Room 120 remains a walled-off reconstruction zone.
Also in the WP, speculation that Chief Justice William Rehnquist may not be retiring this summer as so many of us expected:

On June 14, at an annual gathering of former law clerks from his 31 years on the court, Rehnquist, 78, gave no hint that this year's reunion might be the last, according to two people who were present. His health appeared good, and far from seeming wistful, Rehnquist cracked jokes at the expense of some former clerks who had RSVP'd "yes" for the affair, paid their share of the costs and then failed to show up.

"My own expectations [of a Rehnquist resignation] continue to downshift," a Rehnquist associate said. "I honestly would view it as no more than a 50-50 possibility."
Fifty-fifty is still pretty good odds.
Those recent law grads suffering through BarBri will be interested to see a column on juries in today's WP by Charles Whitebread, our lecturer on criminal law. Whitebread says "the search for a sanitized jury is both impractical and wrong. A sanitized jury is not a constitutional requirement. Nor should it be a goal."

Thursday, June 19, 2003

Movie Review

Since Lethal Weapon (1987) the male co-stars of comic cop-buddy pictures have engaged in hotwired patter between action setpieces and unconventional behavior in the action setpieces that sends them into fireball hyperdrive. You get some laughs and more mayhem than on a ghoulish child's dreamed-of best day at the racetrack. (I believe Richard Rush's Freebie and the Bean (1974) starring James Caan and Alan Arkin set the trend, but the Lethal Weapon series popularized it.) Ron Shelton's Hollywood Homicide goes even farther, but in an eccentric direction: the comic by-play that is the background in cop pictures has been developed to such an extent it looms over the foreground. The routine criminal investigation and the violence it leads to are always so rote as to be insignificant; in Hollywood Homicide the personality material is so enjoyable the insignificance of the plot isn't offensive. Who cares about all that crap, anyway? The bad guys are unmasked and fall hard. What more do you need to know?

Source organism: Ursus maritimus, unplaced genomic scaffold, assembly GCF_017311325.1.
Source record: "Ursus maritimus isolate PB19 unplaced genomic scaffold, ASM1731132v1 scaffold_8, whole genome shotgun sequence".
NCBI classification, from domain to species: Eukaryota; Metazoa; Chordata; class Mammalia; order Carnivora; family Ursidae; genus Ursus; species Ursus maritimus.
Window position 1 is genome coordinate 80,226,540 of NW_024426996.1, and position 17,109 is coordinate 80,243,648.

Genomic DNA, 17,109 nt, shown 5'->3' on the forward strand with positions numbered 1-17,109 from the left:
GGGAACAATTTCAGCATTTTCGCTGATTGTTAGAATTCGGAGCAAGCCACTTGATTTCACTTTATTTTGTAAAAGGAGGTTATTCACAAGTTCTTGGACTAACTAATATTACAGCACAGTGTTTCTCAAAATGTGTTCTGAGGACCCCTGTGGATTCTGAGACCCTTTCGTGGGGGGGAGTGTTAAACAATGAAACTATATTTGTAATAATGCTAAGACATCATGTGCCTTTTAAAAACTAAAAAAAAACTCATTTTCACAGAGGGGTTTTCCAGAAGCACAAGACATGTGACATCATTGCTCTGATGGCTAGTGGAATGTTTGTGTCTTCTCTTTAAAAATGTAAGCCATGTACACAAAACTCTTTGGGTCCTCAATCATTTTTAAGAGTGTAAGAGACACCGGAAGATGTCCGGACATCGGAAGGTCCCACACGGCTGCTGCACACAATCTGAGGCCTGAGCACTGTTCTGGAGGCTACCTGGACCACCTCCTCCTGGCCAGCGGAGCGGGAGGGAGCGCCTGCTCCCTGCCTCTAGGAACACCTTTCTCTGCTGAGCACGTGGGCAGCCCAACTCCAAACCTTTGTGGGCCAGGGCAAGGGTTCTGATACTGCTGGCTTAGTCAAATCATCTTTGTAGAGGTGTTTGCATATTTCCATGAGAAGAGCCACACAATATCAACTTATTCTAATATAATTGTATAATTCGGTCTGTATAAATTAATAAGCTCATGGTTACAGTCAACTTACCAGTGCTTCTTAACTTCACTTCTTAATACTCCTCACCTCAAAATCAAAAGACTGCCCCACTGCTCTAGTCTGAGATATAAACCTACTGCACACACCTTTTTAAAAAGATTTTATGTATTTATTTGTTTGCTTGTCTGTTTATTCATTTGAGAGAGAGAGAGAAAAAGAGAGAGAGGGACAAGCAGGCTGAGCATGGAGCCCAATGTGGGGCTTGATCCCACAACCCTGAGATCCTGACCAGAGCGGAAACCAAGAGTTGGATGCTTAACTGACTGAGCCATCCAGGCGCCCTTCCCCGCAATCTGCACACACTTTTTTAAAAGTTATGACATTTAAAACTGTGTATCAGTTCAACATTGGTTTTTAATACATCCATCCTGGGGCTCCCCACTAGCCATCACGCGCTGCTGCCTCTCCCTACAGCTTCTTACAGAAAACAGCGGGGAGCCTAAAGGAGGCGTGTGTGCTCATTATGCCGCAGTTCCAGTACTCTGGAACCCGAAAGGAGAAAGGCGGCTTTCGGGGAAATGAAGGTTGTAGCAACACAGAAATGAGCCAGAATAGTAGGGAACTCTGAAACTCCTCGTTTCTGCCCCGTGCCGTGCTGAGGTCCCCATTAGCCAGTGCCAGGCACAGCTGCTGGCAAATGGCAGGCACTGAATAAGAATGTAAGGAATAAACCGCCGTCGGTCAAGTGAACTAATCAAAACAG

Instead the movie focuses on the comic desperation and confusion of Harrison Ford and Josh Hartnett as a veteran homicide detective and his junior partner, both of whom have an uncertain sense of vocation in a very L.A. way. Ford has tried to supplement his income by branching out into real estate and has sunk all his money in a mansion he can't unload, while car and alimony payments eat up the income he was hoping to augment. Hartnett initially started teaching yoga to get laid but has increasingly come to appreciate the spiritual element; his outlook on life has opened up enough, anyway, that he thinks he'd rather be an actor than a cop and so is in rehearsals for a showcase production of A Streetcar Named Desire.